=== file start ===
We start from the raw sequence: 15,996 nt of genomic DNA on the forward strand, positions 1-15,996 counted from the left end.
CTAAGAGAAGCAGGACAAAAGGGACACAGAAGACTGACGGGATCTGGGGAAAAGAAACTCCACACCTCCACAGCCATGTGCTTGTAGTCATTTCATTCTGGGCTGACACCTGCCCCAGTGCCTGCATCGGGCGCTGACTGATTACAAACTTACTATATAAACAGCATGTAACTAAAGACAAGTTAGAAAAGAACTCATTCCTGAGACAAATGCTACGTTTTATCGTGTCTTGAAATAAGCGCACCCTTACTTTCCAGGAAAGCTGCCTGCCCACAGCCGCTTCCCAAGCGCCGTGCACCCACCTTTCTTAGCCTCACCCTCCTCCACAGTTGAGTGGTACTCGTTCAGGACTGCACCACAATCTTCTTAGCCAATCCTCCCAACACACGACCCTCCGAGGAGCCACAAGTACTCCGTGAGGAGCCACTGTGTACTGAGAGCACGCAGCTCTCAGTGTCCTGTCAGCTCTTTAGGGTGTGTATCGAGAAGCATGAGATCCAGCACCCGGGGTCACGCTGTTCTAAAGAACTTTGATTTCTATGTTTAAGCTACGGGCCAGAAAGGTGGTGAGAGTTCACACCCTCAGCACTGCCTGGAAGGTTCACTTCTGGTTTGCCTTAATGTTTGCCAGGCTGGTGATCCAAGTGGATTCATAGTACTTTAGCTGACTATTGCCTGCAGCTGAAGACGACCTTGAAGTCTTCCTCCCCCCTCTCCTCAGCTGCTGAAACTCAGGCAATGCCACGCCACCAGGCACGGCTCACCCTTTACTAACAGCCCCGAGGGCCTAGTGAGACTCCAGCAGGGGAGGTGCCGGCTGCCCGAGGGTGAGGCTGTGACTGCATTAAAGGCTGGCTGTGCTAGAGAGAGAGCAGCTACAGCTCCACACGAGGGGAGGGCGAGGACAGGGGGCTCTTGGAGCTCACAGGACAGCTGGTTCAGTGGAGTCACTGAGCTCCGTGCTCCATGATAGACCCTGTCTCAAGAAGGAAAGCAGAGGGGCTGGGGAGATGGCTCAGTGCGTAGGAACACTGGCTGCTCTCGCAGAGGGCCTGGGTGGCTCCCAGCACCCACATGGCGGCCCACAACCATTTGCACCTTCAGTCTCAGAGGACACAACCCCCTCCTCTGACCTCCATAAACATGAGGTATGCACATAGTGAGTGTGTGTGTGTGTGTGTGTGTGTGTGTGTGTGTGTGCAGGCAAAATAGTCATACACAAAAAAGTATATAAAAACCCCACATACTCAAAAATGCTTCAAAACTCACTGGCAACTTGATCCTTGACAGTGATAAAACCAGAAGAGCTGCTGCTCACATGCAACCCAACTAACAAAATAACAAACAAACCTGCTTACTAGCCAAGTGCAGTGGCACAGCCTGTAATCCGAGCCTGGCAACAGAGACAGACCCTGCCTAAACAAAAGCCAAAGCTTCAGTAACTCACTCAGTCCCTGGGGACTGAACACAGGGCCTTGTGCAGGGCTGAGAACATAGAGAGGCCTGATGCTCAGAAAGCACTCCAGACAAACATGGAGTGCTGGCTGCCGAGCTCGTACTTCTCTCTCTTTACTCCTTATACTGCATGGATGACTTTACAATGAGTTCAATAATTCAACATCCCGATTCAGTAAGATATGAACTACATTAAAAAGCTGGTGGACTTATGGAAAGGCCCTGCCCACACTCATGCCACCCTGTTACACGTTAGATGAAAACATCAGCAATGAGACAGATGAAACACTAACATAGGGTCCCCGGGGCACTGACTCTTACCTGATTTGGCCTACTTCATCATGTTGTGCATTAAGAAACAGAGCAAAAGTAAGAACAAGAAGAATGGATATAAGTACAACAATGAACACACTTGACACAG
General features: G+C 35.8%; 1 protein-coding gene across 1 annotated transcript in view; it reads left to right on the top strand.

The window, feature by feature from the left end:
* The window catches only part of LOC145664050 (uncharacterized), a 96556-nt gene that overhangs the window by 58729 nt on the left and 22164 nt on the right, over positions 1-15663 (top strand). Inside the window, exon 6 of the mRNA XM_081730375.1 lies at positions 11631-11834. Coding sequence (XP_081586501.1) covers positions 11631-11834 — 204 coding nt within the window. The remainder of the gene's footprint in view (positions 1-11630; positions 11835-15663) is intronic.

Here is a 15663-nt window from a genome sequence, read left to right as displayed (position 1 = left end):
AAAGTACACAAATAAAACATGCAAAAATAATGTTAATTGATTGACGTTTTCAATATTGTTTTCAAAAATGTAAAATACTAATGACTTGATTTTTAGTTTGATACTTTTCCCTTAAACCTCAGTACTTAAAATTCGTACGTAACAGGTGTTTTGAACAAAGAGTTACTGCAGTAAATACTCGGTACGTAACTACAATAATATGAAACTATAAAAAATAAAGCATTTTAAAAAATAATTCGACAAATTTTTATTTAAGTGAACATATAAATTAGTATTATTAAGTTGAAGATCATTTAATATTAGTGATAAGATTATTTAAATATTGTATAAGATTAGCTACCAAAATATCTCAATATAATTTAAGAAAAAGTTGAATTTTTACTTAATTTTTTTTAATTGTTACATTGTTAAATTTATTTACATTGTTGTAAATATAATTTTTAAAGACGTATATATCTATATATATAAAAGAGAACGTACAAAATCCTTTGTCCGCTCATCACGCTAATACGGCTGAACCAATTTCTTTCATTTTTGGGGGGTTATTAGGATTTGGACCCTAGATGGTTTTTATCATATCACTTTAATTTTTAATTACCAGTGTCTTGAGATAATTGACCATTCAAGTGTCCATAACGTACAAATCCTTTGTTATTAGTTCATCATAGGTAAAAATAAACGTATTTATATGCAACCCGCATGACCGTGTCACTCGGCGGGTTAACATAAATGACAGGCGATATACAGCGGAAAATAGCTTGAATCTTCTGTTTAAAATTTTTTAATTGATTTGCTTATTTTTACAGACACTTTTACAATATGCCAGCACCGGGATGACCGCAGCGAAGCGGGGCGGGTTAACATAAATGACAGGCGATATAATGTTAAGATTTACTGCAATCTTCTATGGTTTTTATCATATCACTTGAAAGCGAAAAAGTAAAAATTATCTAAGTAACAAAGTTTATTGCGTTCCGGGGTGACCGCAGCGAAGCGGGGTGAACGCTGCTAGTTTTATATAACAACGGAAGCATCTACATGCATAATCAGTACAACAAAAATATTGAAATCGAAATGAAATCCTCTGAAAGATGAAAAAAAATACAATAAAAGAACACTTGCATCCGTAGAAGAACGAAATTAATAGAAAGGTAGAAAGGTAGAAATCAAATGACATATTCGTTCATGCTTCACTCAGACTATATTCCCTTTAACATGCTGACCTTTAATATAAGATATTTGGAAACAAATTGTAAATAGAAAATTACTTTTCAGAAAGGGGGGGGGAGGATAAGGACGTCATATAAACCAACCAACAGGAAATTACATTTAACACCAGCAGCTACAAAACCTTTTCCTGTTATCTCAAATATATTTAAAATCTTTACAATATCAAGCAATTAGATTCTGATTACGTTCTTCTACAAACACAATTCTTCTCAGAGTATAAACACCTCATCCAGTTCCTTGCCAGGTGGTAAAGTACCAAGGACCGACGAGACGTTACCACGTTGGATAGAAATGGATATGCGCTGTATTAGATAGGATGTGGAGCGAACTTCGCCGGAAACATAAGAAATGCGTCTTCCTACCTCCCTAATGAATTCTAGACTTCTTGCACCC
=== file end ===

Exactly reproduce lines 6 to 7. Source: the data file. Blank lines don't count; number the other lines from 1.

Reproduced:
Here is a 15663-nt window from a genome sequence, read left to right as displayed (position 1 = left end):
AAAGTACACAAATAAAACATGCAAAAATAATGTTAATTGATTGACGTTTTCAATATTGTTTTCAAAAATGTAAAATACTAATGACTTGATTTTTAGTTTGATACTTTTCCCTTAAACCTCAGTACTTAAAATTCGTACGTAACAGGTGTTTTGAACAAAGAGTTACTGCAGTAAATACTCGGTACGTAACTACAATAATATGAAACTATAAAAAATAAAGCATTTTAAAAAATAATTCGACAAATTTTTATTTAAGTGAACATATAAATTAGTATTATTAAGTTGAAGATCATTTAATATTAGTGATAAGATTATTTAAATATTGTATAAGATTAGCTACCAAAATATCTCAATATAATTTAAGAAAAAGTTGAATTTTTACTTAATTTTTTTTAATTGTTACATTGTTAAATTTATTTACATTGTTGTAAATATAATTTTTAAAGACGTATATATCTATATATATAAAAGAGAACGTACAAAATCCTTTGTCCGCTCATCACGCTAATACGGCTGAACCAATTTCTTTCATTTTTGGGGGGTTATTAGGATTTGGACCCTAGATGGTTTTTATCATATCACTTTAATTTTTAATTACCAGTGTCTTGAGATAATTGACCATTCAAGTGTCCATAACGTACAAATCCTTTGTTATTAGTTCATCATAGGTAAAAATAAACGTATTTATATGCAACCCGCATGACCGTGTCACTCGGCGGGTTAACATAAATGACAGGCGATATACAGCGGAAAATAGCTTGAATCTTCTGTTTAAAATTTTTTAATTGATTTGCTTATTTTTACAGACACTTTTACAATATGCCAGCACCGGGATGACCGCAGCGAAGCGGGGCGGGTTAACATAAATGACAGGCGATATAATGTTAAGATTTACTGCAATCTTCTATGGTTTTTATCATATCACTTGAAAGCGAAAAAGTAAAAATTATCTAAGTAACAAAGTTTATTGCGTTCCGGGGTGACCGCAGCGAAGCGGGGTGAACGCTGCTAGTTTTATATAACAACGGAAGCATCTACATGCATAATCAGTACAACAAAAATATTGAAATCGAAATGAAATCCTCTGAAAGATGAAAAAAAATACAATAAAAGAACACTTGCATCCGTAGAAGAACGAAATTAATAGAAAGGTAGAAAGGTAGAAATCAAATGACATATTCGTTCATGCTTCACTCAGACTATATTCCCTTTAACATGCTGACCTTTAATATAAGATATTTGGAAACAAATTGTAAATAGAAAATTACTTTTCAGAAAGGGGGGGGGAGGATAAGGACGTCATATAAACCAACCAACAGGAAATTACATTTAACACCAGCAGCTACAAAACCTTTTCCTGTTATCTCAAATATATTTAAAATCTTTACAATATCAAGCAATTAGATTCTGATTACGTTCTTCTACAAACACAATTCTTCTCAGAGTATAAACACCTCATCCAGTTCCTTGCCAGGTGGTAAAGTACCAAGGACCGACGAGACGTTACCACGTTGGATAGAAATGGATATGCGCTGTATTAGATAGGATGTGGAGCGAACTTCGCCGGAAACATAAGAAATGCGTCTTCCTACCTCCCTAATGAATTCTAGACTTCTTGCACCC